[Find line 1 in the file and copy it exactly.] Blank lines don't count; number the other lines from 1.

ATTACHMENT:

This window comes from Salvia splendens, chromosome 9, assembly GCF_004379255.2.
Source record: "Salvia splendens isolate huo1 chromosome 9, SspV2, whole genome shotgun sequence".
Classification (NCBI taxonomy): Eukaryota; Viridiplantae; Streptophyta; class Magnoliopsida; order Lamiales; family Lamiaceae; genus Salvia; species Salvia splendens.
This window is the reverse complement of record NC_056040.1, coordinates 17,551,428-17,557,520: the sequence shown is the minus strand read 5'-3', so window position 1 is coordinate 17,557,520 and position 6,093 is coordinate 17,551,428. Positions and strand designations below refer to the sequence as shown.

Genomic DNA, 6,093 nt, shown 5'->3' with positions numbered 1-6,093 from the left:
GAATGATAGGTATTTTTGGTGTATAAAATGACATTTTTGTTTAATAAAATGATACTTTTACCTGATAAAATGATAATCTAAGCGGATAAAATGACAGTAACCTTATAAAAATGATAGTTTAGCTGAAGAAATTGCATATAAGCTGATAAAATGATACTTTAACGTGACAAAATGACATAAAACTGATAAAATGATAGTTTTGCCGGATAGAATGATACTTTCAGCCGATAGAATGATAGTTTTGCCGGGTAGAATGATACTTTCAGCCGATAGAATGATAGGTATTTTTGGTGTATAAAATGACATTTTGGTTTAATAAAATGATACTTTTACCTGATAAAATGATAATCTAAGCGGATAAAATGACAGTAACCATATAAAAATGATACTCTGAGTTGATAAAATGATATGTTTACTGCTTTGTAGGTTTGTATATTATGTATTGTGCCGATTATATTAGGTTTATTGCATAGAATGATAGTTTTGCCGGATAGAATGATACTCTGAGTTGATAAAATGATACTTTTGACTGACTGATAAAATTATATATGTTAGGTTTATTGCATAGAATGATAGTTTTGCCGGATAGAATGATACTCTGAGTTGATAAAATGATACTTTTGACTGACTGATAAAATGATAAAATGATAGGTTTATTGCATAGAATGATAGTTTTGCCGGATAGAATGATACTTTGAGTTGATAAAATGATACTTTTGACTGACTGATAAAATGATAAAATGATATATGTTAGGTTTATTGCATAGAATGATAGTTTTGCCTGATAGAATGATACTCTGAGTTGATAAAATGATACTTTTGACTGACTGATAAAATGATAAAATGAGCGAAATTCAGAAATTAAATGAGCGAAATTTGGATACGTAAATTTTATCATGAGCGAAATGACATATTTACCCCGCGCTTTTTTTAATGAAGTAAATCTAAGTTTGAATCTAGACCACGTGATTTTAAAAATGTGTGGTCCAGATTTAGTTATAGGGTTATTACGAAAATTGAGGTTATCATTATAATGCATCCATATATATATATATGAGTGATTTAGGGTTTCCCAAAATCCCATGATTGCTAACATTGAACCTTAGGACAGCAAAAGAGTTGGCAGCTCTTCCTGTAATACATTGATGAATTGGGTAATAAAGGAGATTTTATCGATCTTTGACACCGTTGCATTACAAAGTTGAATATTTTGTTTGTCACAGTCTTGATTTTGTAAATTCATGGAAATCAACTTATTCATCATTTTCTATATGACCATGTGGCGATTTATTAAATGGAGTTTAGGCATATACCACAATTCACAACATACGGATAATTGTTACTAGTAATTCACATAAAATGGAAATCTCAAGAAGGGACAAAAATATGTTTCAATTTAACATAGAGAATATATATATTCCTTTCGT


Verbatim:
This window comes from Salvia splendens, chromosome 9, assembly GCF_004379255.2.